[Marxism] Hezbollah profile
lnp3 at panix.com
Sat Jul 29 06:16:44 MDT 2006
Guardian, Saturday July 29, 2006
As the shells fall around them, Hizbullah men await the Israelis
Ghaith Abdul-Ahad, south of Tyre
Inside a well-furnished apartment in a village on the outskirts of Tyre,
with shelves of books piled from floor to ceiling, a black turbaned cleric
and three men sit sipping bitter coffee. By the door is a pile of
Kalashnikovs and ammunition boxes; handguns are tucked into the men's
trousers. The four are Hizbullah fighters, waiting for the Israelis.
"Patience is our main virtue, we can wait for days, weeks, months before we
attack. The Israelis are always impatient in battle and in strategy," says
the cleric, Sayed Ali, who claims to be a descendant of the prophet. "I
know them very well."
As if to make his point, the sound of Israeli shells blasting the
surrounding hills shakes the door and shutters every few minutes. Ali does
know the Israelis. He started fighting them at the age of 17 when they
invaded Lebanon in 1982. Three years later he was arrested with two of his
comrades and spent a few months in an Israeli prison. Within weeks of his
release he was fighting them again.That's what he did for the next six years.
For the last five years he has been finishing his theology studies in
Tehran. A month ago, he was asked by Hizbullah to return to southern
Lebanon. He arrived a week before the fighting began.
Standing at the window, he points to the banana plantations between us and
the blue Mediterranean. "I have fought for years in these groves. We used
to sit and wait for them [the Israelis] to make a move and then we would
hit. They always moved too quickly, too soon."
All over the hills of south Lebanon hundreds of men like Sayed Ali and his
comrades are waiting - some in bunkers, some in farm houses - for the
Israeli troops to arrive. Sayed Ali and his men spend most of their time in
the building where his apartment is, moving only at night.
"We stay put and we don't move till we get our orders, and this is why we
are not like any other militia. A militiaman will fire whenever he likes at
whatever he likes," explains one of the men, who says he has been involved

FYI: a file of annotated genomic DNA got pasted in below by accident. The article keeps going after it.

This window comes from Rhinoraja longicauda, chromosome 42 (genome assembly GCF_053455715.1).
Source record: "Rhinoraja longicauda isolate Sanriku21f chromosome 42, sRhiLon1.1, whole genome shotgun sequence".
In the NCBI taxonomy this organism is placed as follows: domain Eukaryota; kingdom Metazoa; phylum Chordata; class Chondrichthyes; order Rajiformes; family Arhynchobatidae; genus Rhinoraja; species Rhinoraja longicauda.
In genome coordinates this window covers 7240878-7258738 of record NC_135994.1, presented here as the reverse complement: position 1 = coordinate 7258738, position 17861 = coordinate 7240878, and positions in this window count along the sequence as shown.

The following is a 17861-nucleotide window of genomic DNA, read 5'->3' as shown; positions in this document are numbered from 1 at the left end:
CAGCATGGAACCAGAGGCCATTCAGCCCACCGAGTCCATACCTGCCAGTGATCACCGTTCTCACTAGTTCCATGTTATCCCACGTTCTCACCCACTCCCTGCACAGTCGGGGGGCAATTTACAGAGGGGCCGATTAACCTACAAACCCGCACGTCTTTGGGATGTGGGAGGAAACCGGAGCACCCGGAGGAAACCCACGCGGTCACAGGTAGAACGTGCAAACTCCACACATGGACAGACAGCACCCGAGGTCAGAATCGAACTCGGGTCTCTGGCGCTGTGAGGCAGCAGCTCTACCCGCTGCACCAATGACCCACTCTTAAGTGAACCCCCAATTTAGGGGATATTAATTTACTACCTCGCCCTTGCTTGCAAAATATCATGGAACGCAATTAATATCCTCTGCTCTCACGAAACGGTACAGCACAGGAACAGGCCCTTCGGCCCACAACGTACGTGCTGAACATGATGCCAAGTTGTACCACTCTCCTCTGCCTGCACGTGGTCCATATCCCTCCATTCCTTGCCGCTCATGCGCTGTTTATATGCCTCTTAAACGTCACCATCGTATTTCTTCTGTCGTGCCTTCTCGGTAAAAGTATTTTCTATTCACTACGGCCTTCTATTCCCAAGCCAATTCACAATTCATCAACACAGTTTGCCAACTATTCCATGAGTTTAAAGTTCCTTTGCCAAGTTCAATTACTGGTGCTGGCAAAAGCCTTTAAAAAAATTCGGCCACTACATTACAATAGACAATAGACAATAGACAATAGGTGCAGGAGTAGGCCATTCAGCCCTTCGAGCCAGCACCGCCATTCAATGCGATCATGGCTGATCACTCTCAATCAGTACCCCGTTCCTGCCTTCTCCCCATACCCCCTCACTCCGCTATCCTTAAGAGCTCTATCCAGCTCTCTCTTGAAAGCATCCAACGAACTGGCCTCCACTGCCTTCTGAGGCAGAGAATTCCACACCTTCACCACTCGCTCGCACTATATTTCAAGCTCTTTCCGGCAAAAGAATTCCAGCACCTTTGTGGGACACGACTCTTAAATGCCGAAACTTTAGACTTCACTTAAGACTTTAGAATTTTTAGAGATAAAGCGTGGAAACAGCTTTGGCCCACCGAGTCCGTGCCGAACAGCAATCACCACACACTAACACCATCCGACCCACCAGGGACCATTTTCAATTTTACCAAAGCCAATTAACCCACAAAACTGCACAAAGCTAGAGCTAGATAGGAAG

in firing Katyusha rockets into northern Israel. "We have specific orders.
Even when we fire rockets we know when and where [to fire] and each of the
men manning the launchers runs to a specific hiding place after firing the
He says Hizbullah fighters expect the site of a rocket launch to be hit by
an Israeli airstrike or shell within 10 to 15 minutes.
Another of the men, who says he is Sayed Ali's brother, explains how
Hizbullah teaches its fighters patience: "During our training we spend days
in empty buildings without talking to anyone or doing anything. They tell
me go and sit in that building, and I go and sit there and wait."
According to Ali, Hizbullah operates as "a state within the state", with
its own hospitals, social organisations and social security system. "But we
are also an Islamic resistance movement, an indoctrinated army," he adds.
"I would go and knock the door at someone and say we need $50,000, he would
give me [that] because they trust us."
The fighting force of the organisation is divided into two: the "active"
group, whose task is to serve in Hizbullah, and the reserve, or Ta'abi'a,
as it is known in Arabic. The active fighters get monthly pay. The reserves
are called on only in time of war, and receive bonuses but no regular pay.
A third section, the Ansar, comprises people who support or are supported
by the organisation.
Ali, the commander of Hizbullah in his village, and his men are part of the
active force, and their orders are to wait for further orders. "Hizbullah